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Forster v Wilson (1843) 152 ER 1165 is a UK insolvency law and English property law case, concerning the right to set off a debt against an insolvent company. It establishes that a person with a right to set off is not subject to the pooling of assets in insolvent liquidation.


Mr Wilson (among others) was in debt to a group of bankers that had gone bankrupt (the company was Batson & Co). Mr Forster had been assigned by this group the right to sue to get the debt back. Mr Wilson had been given £5 notes, issued by the bank, by some of his customers in his own business. Mr Wilson had also received other £5 notes, for which they were to pay so much only as they should receive from the assignees for such notes.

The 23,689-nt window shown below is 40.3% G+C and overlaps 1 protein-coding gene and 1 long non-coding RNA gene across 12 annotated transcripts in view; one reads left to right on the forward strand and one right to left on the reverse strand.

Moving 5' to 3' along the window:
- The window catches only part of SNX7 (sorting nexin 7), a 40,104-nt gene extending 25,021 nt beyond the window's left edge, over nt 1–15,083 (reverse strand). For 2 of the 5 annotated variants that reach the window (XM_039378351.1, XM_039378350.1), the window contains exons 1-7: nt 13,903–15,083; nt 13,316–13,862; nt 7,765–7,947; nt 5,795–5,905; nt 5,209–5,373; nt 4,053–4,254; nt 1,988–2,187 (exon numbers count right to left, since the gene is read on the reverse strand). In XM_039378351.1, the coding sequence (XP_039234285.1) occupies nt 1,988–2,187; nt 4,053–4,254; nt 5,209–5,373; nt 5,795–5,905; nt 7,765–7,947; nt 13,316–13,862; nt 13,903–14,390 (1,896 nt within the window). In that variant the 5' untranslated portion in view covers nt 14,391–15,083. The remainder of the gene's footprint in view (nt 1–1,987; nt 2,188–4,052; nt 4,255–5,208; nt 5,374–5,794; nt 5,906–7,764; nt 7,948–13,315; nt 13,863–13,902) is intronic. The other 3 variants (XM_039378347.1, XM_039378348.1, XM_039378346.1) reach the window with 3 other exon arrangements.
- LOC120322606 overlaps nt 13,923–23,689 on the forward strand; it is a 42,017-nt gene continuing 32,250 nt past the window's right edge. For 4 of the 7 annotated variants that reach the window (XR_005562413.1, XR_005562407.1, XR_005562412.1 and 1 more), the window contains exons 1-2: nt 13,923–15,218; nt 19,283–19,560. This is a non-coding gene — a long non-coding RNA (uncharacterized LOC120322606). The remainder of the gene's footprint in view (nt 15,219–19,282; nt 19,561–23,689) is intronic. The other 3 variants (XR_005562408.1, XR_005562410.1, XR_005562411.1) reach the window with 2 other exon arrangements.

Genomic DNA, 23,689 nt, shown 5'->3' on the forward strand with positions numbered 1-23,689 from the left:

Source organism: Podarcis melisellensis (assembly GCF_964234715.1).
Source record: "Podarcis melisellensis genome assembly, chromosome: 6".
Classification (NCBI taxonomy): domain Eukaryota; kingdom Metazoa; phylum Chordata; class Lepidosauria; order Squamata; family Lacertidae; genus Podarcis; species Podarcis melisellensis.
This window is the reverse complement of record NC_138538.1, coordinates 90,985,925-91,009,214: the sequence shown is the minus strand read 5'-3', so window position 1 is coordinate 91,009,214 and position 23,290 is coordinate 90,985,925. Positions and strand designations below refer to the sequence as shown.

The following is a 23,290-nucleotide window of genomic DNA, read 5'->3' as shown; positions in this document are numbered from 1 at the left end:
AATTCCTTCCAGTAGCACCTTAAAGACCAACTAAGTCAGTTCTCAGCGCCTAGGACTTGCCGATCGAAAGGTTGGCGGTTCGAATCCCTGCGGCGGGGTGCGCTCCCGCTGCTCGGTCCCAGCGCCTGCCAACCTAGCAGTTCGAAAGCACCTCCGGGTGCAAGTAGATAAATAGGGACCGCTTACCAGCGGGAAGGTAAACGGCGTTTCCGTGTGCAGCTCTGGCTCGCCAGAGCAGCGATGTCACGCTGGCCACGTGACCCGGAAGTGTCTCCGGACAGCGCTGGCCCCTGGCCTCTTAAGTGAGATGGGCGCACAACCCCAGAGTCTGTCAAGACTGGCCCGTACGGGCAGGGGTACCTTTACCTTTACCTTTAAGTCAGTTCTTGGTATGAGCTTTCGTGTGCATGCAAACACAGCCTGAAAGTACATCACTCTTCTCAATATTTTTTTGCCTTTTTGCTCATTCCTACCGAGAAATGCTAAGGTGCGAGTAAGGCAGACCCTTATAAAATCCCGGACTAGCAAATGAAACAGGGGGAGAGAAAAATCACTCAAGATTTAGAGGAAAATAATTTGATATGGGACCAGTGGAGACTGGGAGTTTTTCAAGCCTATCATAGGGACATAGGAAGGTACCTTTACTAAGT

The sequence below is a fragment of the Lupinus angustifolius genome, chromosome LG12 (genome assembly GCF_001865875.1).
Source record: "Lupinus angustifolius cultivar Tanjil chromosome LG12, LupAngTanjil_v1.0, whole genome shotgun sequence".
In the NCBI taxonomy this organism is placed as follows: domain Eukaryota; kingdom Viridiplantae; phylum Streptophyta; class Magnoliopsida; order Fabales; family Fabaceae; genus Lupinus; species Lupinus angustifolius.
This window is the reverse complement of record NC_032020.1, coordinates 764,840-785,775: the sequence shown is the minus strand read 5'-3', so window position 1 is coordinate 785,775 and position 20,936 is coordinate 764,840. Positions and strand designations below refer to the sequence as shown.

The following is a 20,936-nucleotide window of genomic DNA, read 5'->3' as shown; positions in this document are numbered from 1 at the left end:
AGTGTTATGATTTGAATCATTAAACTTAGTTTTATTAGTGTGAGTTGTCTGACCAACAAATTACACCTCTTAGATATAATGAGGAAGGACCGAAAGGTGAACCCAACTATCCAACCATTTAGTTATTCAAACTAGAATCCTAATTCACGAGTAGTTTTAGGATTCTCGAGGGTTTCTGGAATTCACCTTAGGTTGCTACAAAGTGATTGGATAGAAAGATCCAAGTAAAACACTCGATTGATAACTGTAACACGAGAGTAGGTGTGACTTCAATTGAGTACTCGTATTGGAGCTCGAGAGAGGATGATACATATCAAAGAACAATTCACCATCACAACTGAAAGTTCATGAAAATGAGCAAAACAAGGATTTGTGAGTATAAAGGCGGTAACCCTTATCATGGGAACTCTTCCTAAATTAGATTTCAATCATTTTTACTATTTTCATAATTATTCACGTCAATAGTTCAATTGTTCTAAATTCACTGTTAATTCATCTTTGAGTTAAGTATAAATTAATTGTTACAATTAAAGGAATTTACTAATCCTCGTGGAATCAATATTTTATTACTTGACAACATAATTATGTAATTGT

The question was whether Mr Wilson could set off the amounts in the £5 notes against the debts he owed to the bank.


Parke B held that Mr Wilson (and the other defendants) had a beneficial interest in the first type of notes, and were therefore entitled to set them off. But he was not entitled to set off the last-mentioned class, as they held them merely as trustees for others.

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